Nuclear rail incidents increase

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The Independent Online
SERIOUS incidents involving the transport of nuclear rail flasks have increased sharply in the run-up to rail privatisation, writes Paul Routledge.

Transport Minister Steven Norris has admitted that since Railtrack took over the infrastructure from British Rail in 1994, there have been three nuclear flask incidents and 13 "irregularities". This compares with 10 irregularities and no incidents during the three years from 1991.

The Government's admission comes in a letter from Mr Norris to MP Glenda Jackson, Labour's transport campaign co-ordinator. But the minister insists: "None of these events resulted in damage to the flask or the release of radioactivity."

However, the Opposition is calling for an "urgent review" of safety procedures in the light of the sharp rise in incidents.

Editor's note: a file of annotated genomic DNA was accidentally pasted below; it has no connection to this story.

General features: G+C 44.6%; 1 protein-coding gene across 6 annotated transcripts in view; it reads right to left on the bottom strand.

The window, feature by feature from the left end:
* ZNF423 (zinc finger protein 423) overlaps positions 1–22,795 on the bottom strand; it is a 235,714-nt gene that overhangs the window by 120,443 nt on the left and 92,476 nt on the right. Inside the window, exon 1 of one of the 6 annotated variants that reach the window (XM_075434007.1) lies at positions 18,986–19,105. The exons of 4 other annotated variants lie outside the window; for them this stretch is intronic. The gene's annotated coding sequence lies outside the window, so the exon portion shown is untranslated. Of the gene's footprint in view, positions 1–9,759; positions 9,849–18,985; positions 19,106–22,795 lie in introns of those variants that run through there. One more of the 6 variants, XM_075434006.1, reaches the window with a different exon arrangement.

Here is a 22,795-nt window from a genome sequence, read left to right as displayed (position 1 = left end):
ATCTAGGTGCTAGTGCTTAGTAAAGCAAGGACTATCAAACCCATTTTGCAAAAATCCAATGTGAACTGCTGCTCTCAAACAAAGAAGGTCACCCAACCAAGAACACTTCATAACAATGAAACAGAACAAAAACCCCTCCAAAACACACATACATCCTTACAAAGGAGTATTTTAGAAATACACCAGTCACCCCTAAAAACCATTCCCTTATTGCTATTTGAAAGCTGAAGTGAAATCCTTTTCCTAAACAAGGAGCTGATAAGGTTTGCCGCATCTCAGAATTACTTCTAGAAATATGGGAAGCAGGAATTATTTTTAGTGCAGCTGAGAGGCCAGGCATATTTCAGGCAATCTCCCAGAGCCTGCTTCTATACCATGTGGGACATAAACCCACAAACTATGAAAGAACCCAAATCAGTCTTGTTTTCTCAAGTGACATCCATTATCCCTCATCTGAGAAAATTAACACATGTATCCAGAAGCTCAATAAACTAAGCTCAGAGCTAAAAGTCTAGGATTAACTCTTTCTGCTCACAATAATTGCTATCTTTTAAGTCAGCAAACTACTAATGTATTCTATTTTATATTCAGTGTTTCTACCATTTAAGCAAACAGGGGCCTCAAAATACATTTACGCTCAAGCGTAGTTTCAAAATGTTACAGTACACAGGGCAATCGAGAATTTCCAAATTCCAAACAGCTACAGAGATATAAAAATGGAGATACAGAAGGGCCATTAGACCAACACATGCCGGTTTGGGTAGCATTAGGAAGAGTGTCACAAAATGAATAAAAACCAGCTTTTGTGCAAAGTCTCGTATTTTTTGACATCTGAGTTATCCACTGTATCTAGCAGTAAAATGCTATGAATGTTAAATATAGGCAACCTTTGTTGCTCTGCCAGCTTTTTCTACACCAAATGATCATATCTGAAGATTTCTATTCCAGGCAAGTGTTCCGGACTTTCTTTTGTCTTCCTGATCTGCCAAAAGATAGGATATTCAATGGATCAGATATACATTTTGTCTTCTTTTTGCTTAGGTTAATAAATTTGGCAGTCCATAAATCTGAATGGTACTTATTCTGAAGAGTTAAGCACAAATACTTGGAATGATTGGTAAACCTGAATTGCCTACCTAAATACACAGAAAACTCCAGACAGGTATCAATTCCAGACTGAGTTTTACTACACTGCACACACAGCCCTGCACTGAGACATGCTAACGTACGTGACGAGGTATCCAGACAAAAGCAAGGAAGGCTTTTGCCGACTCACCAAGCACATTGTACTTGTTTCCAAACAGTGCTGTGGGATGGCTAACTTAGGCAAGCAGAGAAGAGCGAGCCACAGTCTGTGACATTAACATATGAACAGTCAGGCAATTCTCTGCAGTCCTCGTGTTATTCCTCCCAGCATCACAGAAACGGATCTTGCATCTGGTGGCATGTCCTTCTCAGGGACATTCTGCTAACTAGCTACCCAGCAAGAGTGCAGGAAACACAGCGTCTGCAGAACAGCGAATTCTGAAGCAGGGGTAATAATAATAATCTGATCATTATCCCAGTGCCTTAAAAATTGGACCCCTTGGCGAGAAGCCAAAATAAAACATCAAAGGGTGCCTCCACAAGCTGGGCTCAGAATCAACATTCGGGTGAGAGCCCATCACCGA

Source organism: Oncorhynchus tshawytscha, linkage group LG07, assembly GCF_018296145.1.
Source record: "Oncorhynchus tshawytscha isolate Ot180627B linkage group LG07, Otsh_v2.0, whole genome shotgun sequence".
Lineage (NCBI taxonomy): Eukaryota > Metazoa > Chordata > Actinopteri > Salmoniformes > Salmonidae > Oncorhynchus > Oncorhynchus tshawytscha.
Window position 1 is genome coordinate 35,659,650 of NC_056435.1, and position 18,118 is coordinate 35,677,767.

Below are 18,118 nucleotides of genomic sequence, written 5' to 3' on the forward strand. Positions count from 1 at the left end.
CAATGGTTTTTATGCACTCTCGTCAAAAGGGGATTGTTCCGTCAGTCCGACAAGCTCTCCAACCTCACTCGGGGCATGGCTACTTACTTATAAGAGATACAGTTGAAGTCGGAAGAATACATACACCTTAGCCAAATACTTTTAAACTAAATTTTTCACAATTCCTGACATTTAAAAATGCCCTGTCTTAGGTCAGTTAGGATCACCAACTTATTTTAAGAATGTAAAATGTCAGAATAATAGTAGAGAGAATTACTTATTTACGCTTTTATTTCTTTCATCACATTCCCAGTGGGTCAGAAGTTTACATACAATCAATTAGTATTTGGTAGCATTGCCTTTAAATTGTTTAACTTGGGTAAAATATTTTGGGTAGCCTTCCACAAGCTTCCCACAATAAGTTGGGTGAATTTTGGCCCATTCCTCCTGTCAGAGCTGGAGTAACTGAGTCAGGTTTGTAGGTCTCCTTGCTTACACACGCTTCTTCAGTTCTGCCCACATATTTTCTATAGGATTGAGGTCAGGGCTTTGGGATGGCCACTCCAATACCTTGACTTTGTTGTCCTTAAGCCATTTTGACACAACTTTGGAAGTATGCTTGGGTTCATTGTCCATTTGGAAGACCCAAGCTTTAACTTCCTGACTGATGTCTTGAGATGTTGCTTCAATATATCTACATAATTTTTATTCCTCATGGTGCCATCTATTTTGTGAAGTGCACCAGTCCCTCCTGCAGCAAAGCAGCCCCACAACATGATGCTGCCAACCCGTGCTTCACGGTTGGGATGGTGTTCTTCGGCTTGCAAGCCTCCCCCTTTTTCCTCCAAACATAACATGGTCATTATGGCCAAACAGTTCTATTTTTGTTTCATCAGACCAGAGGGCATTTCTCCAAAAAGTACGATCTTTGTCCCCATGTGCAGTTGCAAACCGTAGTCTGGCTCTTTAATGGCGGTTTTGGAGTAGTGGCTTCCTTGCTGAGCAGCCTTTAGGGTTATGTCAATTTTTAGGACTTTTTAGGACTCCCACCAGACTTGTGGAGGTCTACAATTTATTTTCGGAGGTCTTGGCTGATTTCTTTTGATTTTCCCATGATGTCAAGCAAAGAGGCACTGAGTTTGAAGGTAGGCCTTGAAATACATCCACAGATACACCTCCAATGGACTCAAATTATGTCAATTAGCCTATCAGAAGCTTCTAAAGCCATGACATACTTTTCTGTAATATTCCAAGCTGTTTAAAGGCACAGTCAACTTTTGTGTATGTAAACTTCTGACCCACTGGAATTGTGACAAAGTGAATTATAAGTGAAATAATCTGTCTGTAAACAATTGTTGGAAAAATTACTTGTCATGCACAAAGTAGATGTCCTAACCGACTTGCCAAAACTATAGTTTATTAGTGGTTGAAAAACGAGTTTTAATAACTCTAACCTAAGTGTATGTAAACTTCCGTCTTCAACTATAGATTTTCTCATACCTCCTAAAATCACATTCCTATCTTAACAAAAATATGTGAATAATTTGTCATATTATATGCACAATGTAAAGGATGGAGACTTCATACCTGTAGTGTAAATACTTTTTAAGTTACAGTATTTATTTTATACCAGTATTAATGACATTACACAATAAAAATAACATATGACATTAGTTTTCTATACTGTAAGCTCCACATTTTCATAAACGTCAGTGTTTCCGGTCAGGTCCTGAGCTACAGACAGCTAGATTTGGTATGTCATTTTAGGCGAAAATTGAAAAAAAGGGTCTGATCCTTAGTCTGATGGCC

"Rail has always been the safest way of transporting hazardous materials," said Ms Jackson. "But these figures again raise serious concerns over the impact privatisation is having on rail safety."

According to the Irradiated Fuel Transport Flask Emergency Plan (IFTFEP), which is administered by Nuclear Electric plc, a nuclear flask irregularity is declared when there is "a minor administrative technical problem" which does not require the attendance of the emergency services but does require the attendance of a nuclear industry representative.

Nuclear flask "incidents" are declared when a rail wagon has an accident "which has caused, or could lead to, the integrity of the flask being impaired". Examples include derailment, fire, "significant" damage, leakage, or if "the flask is endangered by sabotage or a security threat".

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